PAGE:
Cancer has repeatedly proven itself to be a tough opponent in the medical field and continues to stump researchers around the world. At the University, students and faculty have been working together to combat cancer reoccurrence with a drug-delivering nanoparticle that has the potential to revolutionize cancer treatment.
Dipanjan Pan is an associate professor in the Department of Bioengineering. Pan is also a faculty member of the Beckman Institute for Advanced Science and Technology and Carle Illinois College of Medicine. Pan and members of his research team have developed a nanoparticle with the ability to target and destroy cancer stem cells. Niclosamide, a drug that is widely used to treat tapeworm infections, has been proven effective when administered by the nanoparticle.
Now that the Carle Illinois College of Medicine has been established, further research can begin. The building is not yet complete, but students and faculty are anticipating it’s potentially groundbreaking arrival.
It is the world’s first engineering-based medical school.
Stephen Boppart, Illinois professor of Electrical and Computer Engineering and head of the Biophotonics Imaging Laboratory at the Beckman Institute, is enthused about the future for engineering-based medical research on campus.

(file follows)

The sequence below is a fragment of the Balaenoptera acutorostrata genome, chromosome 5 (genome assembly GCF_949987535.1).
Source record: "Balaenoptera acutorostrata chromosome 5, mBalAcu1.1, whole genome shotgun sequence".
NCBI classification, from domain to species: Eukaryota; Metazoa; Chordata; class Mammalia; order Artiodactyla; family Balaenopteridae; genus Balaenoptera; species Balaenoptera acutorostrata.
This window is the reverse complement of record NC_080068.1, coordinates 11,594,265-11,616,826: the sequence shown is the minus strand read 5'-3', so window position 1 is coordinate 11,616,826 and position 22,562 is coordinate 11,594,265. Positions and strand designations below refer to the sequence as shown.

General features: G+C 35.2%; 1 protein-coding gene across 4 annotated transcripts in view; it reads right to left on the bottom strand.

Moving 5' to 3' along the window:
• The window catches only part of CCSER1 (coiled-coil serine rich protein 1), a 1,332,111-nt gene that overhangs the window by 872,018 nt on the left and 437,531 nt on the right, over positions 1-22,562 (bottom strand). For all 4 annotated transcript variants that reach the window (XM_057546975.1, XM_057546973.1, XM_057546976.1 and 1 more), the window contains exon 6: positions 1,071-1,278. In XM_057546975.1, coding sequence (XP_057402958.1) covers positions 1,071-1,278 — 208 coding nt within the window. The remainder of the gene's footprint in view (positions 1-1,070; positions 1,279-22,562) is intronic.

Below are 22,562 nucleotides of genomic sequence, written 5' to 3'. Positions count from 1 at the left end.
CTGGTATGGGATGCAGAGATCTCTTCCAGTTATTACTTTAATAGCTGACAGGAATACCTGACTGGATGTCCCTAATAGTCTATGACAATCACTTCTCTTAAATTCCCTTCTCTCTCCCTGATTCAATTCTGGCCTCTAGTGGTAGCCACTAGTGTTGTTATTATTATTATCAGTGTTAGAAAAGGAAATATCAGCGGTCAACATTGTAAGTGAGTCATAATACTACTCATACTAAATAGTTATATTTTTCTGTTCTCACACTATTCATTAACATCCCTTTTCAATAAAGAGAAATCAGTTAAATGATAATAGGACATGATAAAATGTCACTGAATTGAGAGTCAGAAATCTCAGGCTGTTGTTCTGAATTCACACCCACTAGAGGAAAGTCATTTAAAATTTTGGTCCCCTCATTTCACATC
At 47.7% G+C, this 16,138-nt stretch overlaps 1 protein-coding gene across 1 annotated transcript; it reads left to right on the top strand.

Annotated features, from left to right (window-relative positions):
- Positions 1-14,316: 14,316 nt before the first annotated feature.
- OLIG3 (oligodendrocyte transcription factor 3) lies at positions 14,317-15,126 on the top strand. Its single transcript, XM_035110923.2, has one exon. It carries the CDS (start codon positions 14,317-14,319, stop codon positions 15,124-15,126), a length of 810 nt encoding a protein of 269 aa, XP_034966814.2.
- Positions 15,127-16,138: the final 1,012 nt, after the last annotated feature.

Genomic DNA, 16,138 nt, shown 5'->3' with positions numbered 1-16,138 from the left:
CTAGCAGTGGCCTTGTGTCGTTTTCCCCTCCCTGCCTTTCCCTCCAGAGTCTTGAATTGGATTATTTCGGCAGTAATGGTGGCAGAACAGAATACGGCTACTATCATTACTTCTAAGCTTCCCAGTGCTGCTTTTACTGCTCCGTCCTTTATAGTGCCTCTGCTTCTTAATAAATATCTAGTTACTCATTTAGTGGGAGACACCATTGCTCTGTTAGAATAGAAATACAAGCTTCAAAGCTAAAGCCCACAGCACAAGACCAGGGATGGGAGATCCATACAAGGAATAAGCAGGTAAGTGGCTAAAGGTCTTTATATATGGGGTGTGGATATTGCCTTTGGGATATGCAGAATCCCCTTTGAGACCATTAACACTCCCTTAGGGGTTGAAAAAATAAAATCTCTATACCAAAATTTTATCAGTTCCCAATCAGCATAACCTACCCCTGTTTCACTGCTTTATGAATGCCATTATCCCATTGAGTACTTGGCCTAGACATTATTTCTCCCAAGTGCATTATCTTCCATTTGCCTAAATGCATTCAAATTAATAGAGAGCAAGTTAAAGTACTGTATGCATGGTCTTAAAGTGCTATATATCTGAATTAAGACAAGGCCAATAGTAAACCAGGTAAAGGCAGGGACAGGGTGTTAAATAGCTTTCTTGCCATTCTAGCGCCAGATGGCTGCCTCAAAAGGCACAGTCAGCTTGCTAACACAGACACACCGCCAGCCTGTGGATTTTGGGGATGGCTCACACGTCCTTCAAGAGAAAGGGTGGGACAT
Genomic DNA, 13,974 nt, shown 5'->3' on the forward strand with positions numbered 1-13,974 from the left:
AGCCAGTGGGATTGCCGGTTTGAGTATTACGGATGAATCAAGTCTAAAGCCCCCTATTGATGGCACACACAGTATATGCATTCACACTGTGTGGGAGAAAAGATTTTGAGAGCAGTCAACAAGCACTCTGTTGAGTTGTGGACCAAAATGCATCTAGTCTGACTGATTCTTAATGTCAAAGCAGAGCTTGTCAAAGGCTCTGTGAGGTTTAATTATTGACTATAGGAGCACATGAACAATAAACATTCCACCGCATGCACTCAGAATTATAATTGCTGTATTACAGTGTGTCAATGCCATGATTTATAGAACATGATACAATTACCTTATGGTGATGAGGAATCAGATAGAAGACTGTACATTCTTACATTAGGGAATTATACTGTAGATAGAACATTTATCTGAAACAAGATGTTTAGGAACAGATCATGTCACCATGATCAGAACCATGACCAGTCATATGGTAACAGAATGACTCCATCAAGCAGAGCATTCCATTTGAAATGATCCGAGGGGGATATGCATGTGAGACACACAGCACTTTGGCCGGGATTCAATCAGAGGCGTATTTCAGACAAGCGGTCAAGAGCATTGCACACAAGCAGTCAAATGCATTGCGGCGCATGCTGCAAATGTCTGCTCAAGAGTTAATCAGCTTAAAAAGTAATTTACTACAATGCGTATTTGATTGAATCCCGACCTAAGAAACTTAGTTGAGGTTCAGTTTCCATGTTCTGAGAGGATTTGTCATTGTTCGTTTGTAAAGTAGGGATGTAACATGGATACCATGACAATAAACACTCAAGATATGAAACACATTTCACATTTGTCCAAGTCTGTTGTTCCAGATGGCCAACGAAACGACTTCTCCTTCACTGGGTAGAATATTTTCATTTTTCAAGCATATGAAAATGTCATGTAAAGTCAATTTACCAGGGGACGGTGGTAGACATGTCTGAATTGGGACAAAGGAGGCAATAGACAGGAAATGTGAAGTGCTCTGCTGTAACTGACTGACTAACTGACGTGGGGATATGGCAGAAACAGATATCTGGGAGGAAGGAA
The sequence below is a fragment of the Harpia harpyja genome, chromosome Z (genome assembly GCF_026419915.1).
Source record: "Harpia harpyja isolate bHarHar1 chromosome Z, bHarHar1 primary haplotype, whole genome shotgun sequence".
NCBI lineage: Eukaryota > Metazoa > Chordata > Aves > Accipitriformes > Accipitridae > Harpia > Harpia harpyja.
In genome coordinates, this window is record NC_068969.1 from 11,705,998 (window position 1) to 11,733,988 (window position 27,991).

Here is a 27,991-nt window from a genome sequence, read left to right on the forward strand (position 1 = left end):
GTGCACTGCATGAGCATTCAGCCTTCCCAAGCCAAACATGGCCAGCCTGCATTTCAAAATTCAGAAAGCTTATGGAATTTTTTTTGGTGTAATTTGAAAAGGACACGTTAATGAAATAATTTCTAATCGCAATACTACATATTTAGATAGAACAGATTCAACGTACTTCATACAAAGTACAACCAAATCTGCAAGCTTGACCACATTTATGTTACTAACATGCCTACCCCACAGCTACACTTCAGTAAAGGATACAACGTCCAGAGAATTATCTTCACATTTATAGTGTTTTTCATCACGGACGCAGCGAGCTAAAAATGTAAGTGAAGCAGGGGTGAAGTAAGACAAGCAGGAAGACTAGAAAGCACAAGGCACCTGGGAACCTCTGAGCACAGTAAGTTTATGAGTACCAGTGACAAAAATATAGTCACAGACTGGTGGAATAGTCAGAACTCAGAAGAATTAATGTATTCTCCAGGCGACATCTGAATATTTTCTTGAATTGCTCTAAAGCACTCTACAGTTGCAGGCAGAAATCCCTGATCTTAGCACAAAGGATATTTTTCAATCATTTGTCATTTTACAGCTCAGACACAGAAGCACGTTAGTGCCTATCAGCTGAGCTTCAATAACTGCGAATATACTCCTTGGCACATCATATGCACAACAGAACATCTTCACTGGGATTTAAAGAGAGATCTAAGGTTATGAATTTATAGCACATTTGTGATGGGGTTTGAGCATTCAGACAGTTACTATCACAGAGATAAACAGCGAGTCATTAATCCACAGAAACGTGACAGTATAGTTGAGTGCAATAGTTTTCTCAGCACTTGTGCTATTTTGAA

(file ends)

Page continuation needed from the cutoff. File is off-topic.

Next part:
“I’ve always been interested in combining medicine with engineering to solve issues in health care with technological solutions,” Boppart said.
This is a new approach to cancer research, one that could potentially be revolutionary.
“Historically, cancer and all health issues have been investigated with biological or physiological interventions. If we apply engineering to these health issues, we may be able to find solutions that way,” Boppart said. “In my lab, we develop new optical imaging and sensing technologies that can help with medical diagnostics.”
Professor Rohit Bhargava, founder and Director of the The Cancer Center, has been incredibly involved in accelerating and enhancing cancer-related research at the University. According to Bhargava, The Cancer Center was established in July of 2017 to “take the basics of science and technology to create interventions for therapies for cancer patients.”
The establishment of The Cancer Center and the Carle Illinois College of Medicine, which are combining traditional medical research and engineering, will lead to more discoveries similar to Pan’s. The University is moving forward with this groundbreaking, futuristic approach to cancer research and this is just the beginning.